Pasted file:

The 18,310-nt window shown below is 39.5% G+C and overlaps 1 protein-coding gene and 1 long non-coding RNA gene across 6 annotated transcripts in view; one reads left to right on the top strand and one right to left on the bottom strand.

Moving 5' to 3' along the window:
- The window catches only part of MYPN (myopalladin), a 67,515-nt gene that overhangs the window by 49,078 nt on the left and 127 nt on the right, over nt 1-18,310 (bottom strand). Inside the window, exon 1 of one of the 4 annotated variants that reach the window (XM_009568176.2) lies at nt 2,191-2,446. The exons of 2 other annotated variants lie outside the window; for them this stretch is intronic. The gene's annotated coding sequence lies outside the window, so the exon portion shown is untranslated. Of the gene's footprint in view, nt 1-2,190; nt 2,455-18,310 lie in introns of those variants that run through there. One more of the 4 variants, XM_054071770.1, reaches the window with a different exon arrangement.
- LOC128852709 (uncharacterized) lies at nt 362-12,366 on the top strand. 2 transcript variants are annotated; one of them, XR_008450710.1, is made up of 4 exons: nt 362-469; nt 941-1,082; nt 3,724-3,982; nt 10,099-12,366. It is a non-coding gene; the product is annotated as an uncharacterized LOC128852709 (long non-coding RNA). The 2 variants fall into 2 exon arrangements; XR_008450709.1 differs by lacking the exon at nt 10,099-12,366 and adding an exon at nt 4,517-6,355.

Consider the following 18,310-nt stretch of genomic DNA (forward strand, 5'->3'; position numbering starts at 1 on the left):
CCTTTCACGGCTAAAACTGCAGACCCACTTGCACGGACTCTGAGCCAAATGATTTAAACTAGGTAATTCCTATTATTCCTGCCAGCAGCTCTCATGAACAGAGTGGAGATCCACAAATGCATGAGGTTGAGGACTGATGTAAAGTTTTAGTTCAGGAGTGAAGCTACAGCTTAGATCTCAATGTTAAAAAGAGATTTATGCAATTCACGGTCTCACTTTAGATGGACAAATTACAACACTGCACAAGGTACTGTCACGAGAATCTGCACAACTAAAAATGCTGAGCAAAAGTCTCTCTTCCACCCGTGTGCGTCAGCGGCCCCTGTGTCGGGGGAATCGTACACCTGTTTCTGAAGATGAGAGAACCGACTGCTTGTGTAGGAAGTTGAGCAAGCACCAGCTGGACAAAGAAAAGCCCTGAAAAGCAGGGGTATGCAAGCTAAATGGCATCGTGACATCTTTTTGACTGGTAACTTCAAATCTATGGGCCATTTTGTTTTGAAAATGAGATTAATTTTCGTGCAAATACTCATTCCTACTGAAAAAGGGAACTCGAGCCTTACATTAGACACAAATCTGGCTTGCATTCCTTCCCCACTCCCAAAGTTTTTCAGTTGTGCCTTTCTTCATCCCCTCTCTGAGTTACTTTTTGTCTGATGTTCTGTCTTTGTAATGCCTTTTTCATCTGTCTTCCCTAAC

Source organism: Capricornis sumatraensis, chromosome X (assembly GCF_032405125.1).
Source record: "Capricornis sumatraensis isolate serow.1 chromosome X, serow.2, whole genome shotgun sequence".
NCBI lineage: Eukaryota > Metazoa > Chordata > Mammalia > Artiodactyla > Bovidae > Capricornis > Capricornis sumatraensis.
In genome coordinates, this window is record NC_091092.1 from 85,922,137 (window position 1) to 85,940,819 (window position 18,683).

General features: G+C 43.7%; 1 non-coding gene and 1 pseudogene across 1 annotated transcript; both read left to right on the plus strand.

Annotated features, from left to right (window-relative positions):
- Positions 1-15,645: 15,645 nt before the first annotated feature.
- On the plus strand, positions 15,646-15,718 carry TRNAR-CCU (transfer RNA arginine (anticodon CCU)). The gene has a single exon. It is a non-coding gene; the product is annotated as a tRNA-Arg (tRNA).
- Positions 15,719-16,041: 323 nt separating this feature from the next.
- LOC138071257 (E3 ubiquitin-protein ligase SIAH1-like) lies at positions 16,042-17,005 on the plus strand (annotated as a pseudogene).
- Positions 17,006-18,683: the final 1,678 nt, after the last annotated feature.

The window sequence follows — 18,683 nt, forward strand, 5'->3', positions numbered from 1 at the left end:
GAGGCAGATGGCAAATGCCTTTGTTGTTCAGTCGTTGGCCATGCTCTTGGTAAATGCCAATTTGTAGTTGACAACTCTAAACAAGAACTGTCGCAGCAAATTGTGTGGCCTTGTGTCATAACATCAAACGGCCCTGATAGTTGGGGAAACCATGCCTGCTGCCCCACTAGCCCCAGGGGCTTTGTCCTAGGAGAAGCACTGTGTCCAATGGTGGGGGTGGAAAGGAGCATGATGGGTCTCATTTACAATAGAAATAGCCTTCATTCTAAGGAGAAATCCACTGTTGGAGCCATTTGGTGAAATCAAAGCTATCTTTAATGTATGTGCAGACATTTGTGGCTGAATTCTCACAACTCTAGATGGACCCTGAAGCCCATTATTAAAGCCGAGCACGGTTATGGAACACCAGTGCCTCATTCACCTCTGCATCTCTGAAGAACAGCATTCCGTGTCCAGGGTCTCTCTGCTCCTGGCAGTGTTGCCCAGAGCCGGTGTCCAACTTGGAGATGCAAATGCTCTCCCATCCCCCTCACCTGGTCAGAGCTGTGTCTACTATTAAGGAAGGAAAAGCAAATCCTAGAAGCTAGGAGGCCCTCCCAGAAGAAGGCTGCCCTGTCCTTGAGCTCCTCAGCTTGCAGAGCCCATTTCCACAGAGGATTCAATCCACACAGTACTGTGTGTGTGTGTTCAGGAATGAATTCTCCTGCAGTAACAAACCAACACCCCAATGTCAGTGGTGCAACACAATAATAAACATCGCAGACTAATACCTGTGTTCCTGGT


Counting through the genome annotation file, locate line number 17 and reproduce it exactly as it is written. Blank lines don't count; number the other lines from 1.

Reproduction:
- Positions 17,006-18,683: the final 1,678 nt, after the last annotated feature.